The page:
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Comprehensive Conservation Planning

This section describes how Expert land trust users can apply GIS to undertake comprehensive conservation plans and to do model-based regional assessments.

Over the past 15 years, "conservation planning" has emerged as a major focus for those concerned with land preservation and biodiversity. While endangered species protection is a key part of such efforts, the purposes of conservation planning are much broader: to ensure that significant parts of all landscapes and species remain viable permanently into the future.

In most conservation plans GIS plays a major role - it is used to create and organize data, help make assessments of population viability and display results of prioritization efforts.

Full conservation planning may only be something that a few land trusts choose to undertake. It requires major effort and high levels of skill, and it assumes a desire to plan for the entirety of a land trust's "turf". But all land trusts can benefit by at least applying principles of conservation planning to their work, and by partnering with other organizations and agencies with particular capacity for planning and implementing such plans. Over time, many land trusts may find that conservation principles can be gradually implemented, giving strength to the trust's work and, indeed, better protection to the land.

The following are key elements of conservation planning. This is only a brief overview - those who want to know more should visit the links and resources noted, and connect with university researchers, public natural resource agencies and groups like The Nature Conservancy, NatureServe, and others.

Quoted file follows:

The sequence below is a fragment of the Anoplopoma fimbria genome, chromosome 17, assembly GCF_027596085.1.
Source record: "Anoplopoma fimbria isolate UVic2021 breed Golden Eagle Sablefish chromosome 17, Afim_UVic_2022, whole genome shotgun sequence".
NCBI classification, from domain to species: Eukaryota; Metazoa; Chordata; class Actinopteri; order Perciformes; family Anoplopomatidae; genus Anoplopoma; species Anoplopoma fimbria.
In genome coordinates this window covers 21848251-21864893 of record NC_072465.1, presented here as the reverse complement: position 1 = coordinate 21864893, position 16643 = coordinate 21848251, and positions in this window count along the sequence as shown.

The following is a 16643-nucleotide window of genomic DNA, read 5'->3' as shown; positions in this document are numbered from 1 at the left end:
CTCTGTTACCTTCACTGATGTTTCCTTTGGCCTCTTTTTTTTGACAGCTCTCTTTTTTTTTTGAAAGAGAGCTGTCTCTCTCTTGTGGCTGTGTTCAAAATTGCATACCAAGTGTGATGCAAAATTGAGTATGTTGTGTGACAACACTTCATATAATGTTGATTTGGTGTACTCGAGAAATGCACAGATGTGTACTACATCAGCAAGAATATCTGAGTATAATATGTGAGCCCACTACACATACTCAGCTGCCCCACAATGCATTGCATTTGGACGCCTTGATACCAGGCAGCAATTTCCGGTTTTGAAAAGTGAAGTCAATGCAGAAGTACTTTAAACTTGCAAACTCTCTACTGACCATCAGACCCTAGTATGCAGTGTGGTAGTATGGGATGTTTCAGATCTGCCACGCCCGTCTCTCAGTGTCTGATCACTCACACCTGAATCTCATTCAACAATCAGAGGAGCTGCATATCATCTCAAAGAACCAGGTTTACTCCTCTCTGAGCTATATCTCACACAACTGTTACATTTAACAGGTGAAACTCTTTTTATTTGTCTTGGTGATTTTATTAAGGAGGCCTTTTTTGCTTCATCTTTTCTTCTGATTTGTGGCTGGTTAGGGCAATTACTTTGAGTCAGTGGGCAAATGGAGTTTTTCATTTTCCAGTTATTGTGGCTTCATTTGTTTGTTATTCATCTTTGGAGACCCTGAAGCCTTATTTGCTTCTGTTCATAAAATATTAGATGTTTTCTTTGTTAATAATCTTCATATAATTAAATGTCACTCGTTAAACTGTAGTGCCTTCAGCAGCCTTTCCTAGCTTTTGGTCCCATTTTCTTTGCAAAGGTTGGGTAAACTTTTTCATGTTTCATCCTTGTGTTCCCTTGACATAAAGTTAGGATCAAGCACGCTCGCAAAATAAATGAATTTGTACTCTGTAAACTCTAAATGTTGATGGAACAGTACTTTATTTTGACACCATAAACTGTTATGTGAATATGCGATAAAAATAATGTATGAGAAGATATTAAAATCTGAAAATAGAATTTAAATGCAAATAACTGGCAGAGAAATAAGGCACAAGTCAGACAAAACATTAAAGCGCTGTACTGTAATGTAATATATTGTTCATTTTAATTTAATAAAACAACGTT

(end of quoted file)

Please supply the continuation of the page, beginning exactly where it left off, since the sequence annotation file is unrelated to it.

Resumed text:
Elements of Conservation Planning

The basic technical steps in conservation planning usually involve an approach like this one:

  1. Identify conservation targets (using endangered, endemic, focal, umbrella and other species target classifications)
  2. Collect information and identify information gaps (part of above, includes a wide range of data, from vegetation to human impact)
  3. Assess existing conservation areas for their biodiversity values (permanence, management conditions, gap analysis, etc.)
  4. Set conservation goals (how much to protect where)
  5. Evaluate the viability and integrity of conservation targets (more detailed population viability analysis)
  6. Select and design a network of conservation areas (define areas and corridors/linkages with specific protections)
  7. Assess threats and set priorities within tracts of land in conservation areas (balance of near and long-term threats, vs. resources available)

From: Drafting a Conservation Blueprint - A Practitioner's Guide to Planning for Biodiversity by Craig R. Groves, The Nature Conservancy (published by Island Press, 2003)

When actually designing a conservation area, the objectives are usually to:

  • Represent all native habitat types across their natural range of variation (species types of endemic, rare, endangered, focal, keystone, umbrella, etc.)
  • Maintain viable populations of all native species in natural patterns of distribution and abundance
  • Maintain ecological and evolutionary processes (disturbance, predation, hydrological regimes) that maintain biodiversity
  • Design the system to be responsive to long-term change (climate change)